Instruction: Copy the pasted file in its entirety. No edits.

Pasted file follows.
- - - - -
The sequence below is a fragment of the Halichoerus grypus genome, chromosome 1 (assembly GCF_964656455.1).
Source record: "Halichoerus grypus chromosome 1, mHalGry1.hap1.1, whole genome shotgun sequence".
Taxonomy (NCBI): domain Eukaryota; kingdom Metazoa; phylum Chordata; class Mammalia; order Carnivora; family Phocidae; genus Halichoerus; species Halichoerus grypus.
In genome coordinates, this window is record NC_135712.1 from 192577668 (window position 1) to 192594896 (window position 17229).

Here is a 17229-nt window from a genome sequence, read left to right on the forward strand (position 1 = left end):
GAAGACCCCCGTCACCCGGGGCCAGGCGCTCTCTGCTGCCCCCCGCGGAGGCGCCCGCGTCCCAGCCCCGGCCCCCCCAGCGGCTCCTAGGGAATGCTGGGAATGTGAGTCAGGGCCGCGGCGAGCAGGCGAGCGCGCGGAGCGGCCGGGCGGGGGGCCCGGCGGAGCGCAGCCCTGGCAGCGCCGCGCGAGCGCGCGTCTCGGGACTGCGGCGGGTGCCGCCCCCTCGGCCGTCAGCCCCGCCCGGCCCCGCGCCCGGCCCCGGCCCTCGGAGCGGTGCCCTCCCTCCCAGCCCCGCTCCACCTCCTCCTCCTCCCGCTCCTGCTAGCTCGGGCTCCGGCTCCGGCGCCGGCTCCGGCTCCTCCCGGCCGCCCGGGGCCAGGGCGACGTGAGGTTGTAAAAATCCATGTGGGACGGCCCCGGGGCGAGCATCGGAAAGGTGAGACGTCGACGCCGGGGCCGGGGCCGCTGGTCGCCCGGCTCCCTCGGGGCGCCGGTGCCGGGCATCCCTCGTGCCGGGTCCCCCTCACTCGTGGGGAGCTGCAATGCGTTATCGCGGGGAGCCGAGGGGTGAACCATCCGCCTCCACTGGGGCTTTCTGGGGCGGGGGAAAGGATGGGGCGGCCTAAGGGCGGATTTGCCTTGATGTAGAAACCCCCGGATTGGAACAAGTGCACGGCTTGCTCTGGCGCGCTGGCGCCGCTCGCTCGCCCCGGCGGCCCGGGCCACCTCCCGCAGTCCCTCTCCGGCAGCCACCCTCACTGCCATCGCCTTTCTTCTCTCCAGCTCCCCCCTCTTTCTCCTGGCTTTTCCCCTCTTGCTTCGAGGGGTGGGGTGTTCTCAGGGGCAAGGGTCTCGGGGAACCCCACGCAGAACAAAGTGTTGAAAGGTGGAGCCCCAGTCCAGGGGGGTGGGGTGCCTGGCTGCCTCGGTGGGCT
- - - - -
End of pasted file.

The sequence below is a fragment of the Halichoerus grypus genome, chromosome 1 (assembly GCF_964656455.1).
Source record: "Halichoerus grypus chromosome 1, mHalGry1.hap1.1, whole genome shotgun sequence".
Taxonomy (NCBI): domain Eukaryota; kingdom Metazoa; phylum Chordata; class Mammalia; order Carnivora; family Phocidae; genus Halichoerus; species Halichoerus grypus.
In genome coordinates, this window is record NC_135712.1 from 192577668 (window position 1) to 192594896 (window position 17229).

Here is a 17229-nt window from a genome sequence, read left to right on the forward strand (position 1 = left end):
GAAGACCCCCGTCACCCGGGGCCAGGCGCTCTCTGCTGCCCCCCGCGGAGGCGCCCGCGTCCCAGCCCCGGCCCCCCCAGCGGCTCCTAGGGAATGCTGGGAATGTGAGTCAGGGCCGCGGCGAGCAGGCGAGCGCGCGGAGCGGCCGGGCGGGGGGCCCGGCGGAGCGCAGCCCTGGCAGCGCCGCGCGAGCGCGCGTCTCGGGACTGCGGCGGGTGCCGCCCCCTCGGCCGTCAGCCCCGCCCGGCCCCGCGCCCGGCCCCGGCCCTCGGAGCGGTGCCCTCCCTCCCAGCCCCGCTCCACCTCCTCCTCCTCCCGCTCCTGCTAGCTCGGGCTCCGGCTCCGGCGCCGGCTCCGGCTCCTCCCGGCCGCCCGGGGCCAGGGCGACGTGAGGTTGTAAAAATCCATGTGGGACGGCCCCGGGGCGAGCATCGGAAAGGTGAGACGTCGACGCCGGGGCCGGGGCCGCTGGTCGCCCGGCTCCCTCGGGGCGCCGGTGCCGGGCATCCCTCGTGCCGGGTCCCCCTCACTCGTGGGGAGCTGCAATGCGTTATCGCGGGGAGCCGAGGGGTGAACCATCCGCCTCCACTGGGGCTTTCTGGGGCGGGGGAAAGGATGGGGCGGCCTAAGGGCGGATTTGCCTTGATGTAGAAACCCCCGGATTGGAACAAGTGCACGGCTTGCTCTGGCGCGCTGGCGCCGCTCGCTCGCCCCGGCGGCCCGGGCCACCTCCCGCAGTCCCTCTCCGGCAGCCACCCTCACTGCCATCGCCTTTCTTCTCTCCAGCTCCCCCCTCTTTCTCCTGGCTTTTCCCCTCTTGCTTCGAGGGGTGGGGTGTTCTCAGGGGCAAGGGTCTCGGGGAACCCCACGCAGAACAAAGTGTTGAAAGGTGGAGCCCCAGTCCAGGGGGGTGGGGTGCCTGGCTGCCTCGGTGGGCT